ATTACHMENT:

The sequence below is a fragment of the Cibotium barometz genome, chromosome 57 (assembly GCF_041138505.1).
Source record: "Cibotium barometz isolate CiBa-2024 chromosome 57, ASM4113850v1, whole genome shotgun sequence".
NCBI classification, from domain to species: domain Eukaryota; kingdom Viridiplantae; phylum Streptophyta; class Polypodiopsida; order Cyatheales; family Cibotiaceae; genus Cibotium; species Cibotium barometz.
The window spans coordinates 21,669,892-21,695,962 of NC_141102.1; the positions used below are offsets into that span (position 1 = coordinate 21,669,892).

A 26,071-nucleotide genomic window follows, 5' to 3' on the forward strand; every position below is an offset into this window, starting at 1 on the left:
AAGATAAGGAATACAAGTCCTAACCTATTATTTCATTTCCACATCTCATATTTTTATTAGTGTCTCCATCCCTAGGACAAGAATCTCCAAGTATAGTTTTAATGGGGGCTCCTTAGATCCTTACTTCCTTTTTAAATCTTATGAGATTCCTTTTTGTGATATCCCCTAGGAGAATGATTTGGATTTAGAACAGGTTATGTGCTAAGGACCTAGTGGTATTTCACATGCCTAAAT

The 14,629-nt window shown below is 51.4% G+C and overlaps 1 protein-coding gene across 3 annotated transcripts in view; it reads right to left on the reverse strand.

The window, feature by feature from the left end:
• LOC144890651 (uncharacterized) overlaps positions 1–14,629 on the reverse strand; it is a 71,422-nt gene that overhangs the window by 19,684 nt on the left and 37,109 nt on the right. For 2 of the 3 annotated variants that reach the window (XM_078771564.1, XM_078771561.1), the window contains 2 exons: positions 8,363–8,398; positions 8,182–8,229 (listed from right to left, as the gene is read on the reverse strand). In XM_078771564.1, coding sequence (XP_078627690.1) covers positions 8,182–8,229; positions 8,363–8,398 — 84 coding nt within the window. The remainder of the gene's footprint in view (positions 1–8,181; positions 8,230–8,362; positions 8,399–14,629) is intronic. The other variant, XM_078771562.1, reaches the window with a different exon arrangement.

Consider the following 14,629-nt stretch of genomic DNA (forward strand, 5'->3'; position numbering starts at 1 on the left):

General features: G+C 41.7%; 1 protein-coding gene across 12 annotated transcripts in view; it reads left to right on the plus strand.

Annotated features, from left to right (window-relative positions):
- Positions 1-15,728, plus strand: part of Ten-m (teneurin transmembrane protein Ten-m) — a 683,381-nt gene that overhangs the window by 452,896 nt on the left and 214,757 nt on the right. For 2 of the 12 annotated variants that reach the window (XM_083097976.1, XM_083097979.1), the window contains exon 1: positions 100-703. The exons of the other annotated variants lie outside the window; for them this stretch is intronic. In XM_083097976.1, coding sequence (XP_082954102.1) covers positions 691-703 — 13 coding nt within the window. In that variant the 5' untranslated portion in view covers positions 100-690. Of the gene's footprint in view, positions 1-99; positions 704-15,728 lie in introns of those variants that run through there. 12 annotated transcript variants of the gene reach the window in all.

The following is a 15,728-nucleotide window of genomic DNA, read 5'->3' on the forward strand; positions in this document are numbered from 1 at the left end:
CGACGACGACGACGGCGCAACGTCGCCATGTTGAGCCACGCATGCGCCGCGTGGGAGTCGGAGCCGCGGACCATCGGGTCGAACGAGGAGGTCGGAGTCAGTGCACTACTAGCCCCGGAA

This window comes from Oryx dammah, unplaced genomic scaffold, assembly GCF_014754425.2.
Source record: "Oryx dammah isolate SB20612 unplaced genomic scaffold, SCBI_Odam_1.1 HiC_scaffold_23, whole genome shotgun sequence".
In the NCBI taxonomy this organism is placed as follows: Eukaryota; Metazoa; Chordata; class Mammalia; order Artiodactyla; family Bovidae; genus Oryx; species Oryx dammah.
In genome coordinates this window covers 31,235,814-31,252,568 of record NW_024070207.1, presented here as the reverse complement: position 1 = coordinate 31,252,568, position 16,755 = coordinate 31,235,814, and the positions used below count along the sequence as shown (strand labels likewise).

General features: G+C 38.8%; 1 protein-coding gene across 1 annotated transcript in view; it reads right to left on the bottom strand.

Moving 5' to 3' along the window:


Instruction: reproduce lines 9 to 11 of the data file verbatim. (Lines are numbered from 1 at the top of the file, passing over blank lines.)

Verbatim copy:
• LOC144890651 (uncharacterized) overlaps positions 1–14,629 on the reverse strand; it is a 71,422-nt gene that overhangs the window by 19,684 nt on the left and 37,109 nt on the right. For 2 of the 3 annotated variants that reach the window (XM_078771564.1, XM_078771561.1), the window contains 2 exons: positions 8,363–8,398; positions 8,182–8,229 (listed from right to left, as the gene is read on the reverse strand). In XM_078771564.1, coding sequence (XP_078627690.1) covers positions 8,182–8,229; positions 8,363–8,398 — 84 coding nt within the window. The remainder of the gene's footprint in view (positions 1–8,181; positions 8,230–8,362; positions 8,399–14,629) is intronic. The other variant, XM_078771562.1, reaches the window with a different exon arrangement.

Consider the following 14,629-nt stretch of genomic DNA (forward strand, 5'->3'; position numbering starts at 1 on the left):

General features: G+C 41.7%; 1 protein-coding gene across 12 annotated transcripts in view; it reads left to right on the plus strand.